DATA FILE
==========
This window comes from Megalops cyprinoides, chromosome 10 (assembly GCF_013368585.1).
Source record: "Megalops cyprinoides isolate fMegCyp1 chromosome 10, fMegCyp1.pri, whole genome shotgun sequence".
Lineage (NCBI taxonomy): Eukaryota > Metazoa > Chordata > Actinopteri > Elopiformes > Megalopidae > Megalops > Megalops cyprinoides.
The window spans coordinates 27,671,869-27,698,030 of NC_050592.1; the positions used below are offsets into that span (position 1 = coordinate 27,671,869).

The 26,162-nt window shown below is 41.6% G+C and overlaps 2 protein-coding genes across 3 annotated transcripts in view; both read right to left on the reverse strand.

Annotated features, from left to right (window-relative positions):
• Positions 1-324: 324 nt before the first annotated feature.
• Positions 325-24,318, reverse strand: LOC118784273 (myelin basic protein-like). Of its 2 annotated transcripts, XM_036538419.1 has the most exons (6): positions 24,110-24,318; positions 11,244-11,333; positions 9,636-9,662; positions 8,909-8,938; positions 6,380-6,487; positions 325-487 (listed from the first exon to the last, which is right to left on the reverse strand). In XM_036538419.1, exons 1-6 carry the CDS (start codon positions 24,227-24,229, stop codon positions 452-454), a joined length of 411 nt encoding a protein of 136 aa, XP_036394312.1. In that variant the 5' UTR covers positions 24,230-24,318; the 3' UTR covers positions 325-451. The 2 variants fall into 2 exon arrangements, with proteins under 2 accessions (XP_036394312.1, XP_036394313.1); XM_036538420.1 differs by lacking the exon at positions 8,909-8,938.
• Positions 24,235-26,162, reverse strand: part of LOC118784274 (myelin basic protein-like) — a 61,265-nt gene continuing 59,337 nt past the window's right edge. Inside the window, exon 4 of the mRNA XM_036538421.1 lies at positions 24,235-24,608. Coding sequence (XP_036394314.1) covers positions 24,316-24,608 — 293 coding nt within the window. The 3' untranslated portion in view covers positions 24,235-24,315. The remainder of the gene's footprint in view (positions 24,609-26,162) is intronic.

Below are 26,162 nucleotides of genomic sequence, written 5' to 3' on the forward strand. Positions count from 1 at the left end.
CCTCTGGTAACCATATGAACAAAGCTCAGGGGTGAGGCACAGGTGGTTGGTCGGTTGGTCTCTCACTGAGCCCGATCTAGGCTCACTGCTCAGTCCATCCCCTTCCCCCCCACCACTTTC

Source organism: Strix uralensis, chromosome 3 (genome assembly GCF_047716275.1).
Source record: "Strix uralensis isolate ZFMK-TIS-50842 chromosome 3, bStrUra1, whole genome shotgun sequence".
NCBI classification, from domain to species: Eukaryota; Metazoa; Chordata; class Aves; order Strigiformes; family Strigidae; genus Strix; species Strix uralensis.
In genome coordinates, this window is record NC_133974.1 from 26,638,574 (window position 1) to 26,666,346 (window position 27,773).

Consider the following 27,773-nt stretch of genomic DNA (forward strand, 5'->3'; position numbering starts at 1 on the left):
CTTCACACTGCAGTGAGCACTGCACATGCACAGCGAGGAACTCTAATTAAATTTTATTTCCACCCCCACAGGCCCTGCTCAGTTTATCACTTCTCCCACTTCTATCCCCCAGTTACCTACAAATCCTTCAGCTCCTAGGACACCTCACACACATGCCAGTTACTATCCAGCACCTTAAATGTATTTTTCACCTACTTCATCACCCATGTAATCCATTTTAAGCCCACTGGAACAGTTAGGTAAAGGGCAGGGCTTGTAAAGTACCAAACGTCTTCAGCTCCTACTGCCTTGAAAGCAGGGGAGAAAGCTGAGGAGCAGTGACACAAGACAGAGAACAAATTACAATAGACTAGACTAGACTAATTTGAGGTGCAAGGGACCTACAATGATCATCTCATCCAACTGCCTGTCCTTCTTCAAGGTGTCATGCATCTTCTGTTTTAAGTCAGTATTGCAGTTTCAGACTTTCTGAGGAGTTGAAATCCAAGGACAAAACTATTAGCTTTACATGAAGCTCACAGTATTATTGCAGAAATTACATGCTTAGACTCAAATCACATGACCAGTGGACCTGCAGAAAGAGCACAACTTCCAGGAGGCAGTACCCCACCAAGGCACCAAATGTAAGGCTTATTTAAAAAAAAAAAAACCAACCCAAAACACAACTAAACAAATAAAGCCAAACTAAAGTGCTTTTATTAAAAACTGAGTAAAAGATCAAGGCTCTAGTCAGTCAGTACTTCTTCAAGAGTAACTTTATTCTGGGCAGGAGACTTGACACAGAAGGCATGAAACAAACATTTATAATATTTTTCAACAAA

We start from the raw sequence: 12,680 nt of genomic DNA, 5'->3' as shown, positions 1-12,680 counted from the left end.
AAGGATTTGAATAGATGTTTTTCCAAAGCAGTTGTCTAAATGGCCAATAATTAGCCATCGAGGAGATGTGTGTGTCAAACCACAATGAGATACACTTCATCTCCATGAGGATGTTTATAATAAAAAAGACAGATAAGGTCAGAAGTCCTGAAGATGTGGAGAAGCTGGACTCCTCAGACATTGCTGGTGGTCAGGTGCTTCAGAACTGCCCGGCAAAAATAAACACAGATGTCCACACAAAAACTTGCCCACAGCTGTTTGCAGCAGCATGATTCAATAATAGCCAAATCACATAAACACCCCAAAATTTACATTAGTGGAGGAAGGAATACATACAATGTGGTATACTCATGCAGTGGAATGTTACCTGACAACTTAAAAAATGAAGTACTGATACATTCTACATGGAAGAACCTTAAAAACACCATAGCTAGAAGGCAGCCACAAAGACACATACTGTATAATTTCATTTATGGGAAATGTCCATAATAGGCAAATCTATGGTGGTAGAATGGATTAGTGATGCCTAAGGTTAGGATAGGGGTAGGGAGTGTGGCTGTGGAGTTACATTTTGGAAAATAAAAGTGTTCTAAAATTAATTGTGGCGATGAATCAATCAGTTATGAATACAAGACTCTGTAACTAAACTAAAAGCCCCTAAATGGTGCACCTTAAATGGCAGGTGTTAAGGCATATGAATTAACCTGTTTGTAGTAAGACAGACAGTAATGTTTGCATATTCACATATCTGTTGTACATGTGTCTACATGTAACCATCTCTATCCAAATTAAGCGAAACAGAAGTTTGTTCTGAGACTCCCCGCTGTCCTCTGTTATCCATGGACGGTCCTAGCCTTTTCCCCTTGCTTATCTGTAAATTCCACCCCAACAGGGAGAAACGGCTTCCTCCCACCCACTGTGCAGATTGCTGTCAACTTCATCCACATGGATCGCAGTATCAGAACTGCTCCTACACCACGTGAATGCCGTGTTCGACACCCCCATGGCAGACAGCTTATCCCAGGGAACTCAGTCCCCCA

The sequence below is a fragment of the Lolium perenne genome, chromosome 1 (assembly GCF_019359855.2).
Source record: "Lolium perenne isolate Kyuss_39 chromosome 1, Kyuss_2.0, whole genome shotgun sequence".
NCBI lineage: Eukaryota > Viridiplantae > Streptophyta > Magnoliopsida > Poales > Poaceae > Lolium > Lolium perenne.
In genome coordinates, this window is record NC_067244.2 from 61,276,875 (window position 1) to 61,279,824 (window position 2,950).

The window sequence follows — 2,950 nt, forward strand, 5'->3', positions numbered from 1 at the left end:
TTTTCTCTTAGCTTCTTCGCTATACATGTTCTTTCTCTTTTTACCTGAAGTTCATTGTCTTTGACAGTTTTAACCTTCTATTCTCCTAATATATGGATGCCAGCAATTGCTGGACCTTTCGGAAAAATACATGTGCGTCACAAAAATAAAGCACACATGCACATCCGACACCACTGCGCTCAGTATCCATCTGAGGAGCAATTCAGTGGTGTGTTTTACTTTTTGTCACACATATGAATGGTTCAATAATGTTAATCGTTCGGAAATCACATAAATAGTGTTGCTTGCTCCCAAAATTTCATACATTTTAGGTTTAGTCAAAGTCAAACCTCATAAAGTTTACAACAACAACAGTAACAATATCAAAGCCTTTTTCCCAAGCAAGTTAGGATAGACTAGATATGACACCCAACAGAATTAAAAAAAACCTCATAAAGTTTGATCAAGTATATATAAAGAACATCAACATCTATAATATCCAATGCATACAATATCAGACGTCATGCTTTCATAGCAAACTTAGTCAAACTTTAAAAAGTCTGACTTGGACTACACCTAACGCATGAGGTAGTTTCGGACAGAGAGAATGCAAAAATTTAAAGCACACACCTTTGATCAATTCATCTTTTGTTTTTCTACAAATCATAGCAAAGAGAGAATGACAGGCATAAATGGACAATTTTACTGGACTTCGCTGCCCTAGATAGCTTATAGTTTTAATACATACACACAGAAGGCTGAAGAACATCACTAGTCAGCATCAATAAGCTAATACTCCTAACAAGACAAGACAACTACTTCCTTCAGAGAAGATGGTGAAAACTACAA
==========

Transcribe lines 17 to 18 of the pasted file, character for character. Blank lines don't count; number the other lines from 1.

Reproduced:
CTTCACACTGCAGTGAGCACTGCACATGCACAGCGAGGAACTCTAATTAAATTTTATTTCCACCCCCACAGGCCCTGCTCAGTTTATCACTTCTCCCACTTCTATCCCCCAGTTACCTACAAATCCTTCAGCTCCTAGGACACCTCACACACATGCCAGTTACTATCCAGCACCTTAAATGTATTTTTCACCTACTTCATCACCCATGTAATCCATTTTAAGCCCACTGGAACAGTTAGGTAAAGGGCAGGGCTTGTAAAGTACCAAACGTCTTCAGCTCCTACTGCCTTGAAAGCAGGGGAGAAAGCTGAGGAGCAGTGACACAAGACAGAGAACAAATTACAATAGACTAGACTAGACTAATTTGAGGTGCAAGGGACCTACAATGATCATCTCATCCAACTGCCTGTCCTTCTTCAAGGTGTCATGCATCTTCTGTTTTAAGTCAGTATTGCAGTTTCAGACTTTCTGAGGAGTTGAAATCCAAGGACAAAACTATTAGCTTTACATGAAGCTCACAGTATTATTGCAGAAATTACATGCTTAGACTCAAATCACATGACCAGTGGACCTGCAGAAAGAGCACAACTTCCAGGAGGCAGTACCCCACCAAGGCACCAAATGTAAGGCTTATTTAAAAAAAAAAAAACCAACCCAAAACACAACTAAACAAATAAAGCCAAACTAAAGTGCTTTTATTAAAAACTGAGTAAAAGATCAAGGCTCTAGTCAGTCAGTACTTCTTCAAGAGTAACTTTATTCTGGGCAGGAGACTTGACACAGAAGGCATGAAACAAACATTTATAATATTTTTCAACAAA

We start from the raw sequence: 12,680 nt of genomic DNA, 5'->3' as shown, positions 1-12,680 counted from the left end.